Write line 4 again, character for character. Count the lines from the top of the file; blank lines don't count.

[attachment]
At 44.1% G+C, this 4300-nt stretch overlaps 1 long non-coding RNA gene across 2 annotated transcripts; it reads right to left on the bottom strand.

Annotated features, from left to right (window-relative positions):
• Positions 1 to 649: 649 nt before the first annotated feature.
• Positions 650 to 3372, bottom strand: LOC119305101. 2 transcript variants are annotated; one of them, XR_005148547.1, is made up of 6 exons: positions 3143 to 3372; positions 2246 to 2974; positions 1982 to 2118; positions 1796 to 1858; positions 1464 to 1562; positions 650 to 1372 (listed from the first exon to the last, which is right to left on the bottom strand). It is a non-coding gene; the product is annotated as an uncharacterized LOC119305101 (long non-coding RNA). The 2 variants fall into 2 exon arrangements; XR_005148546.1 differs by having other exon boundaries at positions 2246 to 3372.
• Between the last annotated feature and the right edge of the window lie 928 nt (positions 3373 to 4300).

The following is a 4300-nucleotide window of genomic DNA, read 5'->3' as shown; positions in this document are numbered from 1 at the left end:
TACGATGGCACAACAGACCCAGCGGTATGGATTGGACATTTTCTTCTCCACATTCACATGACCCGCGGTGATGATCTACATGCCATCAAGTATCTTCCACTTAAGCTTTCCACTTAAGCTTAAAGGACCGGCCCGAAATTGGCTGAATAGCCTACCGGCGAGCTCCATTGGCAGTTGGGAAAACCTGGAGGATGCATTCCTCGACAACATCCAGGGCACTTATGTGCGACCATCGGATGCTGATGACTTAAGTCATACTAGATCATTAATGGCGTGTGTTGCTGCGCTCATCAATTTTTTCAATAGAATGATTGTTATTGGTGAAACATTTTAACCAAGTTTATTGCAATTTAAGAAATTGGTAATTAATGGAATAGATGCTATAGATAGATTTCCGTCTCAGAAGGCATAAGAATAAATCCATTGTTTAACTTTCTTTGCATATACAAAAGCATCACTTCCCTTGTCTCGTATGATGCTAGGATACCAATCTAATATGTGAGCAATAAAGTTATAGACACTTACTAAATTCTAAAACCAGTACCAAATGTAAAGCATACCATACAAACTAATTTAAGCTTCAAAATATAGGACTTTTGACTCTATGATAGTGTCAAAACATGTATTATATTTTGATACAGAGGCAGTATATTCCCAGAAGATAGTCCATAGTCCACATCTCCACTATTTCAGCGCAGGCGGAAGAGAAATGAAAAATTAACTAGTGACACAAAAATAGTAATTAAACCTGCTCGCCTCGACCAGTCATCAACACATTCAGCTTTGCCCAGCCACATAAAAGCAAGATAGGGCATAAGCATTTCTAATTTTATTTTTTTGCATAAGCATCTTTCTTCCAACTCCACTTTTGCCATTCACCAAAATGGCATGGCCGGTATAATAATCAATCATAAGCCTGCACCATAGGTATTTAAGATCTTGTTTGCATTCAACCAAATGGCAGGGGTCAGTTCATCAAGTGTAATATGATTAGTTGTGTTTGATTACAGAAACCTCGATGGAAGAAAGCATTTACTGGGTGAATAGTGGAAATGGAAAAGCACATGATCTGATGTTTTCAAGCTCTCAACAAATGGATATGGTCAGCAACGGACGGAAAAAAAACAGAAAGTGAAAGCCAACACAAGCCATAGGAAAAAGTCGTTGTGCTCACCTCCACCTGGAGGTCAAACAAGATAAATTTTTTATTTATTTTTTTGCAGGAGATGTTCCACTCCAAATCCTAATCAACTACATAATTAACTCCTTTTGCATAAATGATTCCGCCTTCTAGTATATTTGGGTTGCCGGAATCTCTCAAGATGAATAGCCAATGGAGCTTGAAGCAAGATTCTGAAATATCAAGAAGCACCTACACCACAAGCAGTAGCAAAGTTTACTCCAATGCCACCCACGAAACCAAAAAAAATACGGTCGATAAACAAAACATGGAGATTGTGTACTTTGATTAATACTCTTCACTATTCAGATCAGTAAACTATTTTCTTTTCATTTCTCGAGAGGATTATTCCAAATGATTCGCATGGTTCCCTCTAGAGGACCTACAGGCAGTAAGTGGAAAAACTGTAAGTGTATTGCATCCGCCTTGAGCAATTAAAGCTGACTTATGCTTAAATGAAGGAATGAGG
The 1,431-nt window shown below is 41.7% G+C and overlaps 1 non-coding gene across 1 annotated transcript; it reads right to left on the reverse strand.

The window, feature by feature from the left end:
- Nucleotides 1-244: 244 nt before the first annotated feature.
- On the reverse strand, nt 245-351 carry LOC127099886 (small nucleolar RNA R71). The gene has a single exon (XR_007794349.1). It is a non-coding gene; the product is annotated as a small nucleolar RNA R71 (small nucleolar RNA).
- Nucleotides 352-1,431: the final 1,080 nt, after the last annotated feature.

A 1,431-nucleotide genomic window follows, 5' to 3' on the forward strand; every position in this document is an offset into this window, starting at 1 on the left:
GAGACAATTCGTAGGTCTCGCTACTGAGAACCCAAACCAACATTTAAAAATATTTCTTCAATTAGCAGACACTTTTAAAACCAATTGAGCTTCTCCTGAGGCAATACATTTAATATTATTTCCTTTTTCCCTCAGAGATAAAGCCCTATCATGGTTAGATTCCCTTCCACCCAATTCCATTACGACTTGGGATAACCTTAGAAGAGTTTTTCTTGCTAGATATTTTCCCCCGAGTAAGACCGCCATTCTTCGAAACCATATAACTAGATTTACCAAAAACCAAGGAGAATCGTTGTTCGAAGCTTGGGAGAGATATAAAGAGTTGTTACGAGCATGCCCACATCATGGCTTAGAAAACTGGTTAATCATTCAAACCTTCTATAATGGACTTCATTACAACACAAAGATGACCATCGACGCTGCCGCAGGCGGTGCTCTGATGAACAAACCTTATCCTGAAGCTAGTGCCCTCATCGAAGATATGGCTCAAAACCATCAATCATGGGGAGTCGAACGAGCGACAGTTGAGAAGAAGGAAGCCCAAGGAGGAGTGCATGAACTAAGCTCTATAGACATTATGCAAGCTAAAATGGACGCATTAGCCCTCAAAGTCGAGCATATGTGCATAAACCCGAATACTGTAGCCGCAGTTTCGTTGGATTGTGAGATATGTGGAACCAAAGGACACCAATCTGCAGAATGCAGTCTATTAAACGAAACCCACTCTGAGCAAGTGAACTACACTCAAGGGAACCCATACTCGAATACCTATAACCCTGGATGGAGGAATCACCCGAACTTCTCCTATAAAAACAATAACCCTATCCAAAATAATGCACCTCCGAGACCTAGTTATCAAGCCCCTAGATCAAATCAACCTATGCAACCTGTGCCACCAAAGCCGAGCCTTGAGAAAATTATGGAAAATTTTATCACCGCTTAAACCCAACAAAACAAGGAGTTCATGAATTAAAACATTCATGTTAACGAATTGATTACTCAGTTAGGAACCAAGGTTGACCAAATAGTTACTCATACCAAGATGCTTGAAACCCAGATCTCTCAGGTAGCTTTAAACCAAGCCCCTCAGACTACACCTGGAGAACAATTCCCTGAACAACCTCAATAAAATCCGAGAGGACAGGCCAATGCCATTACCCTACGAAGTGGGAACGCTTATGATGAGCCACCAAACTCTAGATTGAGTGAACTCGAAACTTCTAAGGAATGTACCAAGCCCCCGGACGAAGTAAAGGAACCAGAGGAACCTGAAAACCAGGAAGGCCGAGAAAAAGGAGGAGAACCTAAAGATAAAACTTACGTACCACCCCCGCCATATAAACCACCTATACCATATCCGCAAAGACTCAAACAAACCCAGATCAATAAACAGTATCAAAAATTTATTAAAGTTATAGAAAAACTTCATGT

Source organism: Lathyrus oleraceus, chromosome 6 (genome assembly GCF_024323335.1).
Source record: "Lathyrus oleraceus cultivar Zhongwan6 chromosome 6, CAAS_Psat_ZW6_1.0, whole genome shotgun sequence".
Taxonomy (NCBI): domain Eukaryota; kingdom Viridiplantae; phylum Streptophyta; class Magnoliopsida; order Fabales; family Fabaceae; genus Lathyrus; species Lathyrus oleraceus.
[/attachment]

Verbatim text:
• Positions 650 to 3372, bottom strand: LOC119305101. 2 transcript variants are annotated; one of them, XR_005148547.1, is made up of 6 exons: positions 3143 to 3372; positions 2246 to 2974; positions 1982 to 2118; positions 1796 to 1858; positions 1464 to 1562; positions 650 to 1372 (listed from the first exon to the last, which is right to left on the bottom strand). It is a non-coding gene; the product is annotated as an uncharacterized LOC119305101 (long non-coding RNA). The 2 variants fall into 2 exon arrangements; XR_005148546.1 differs by having other exon boundaries at positions 2246 to 3372.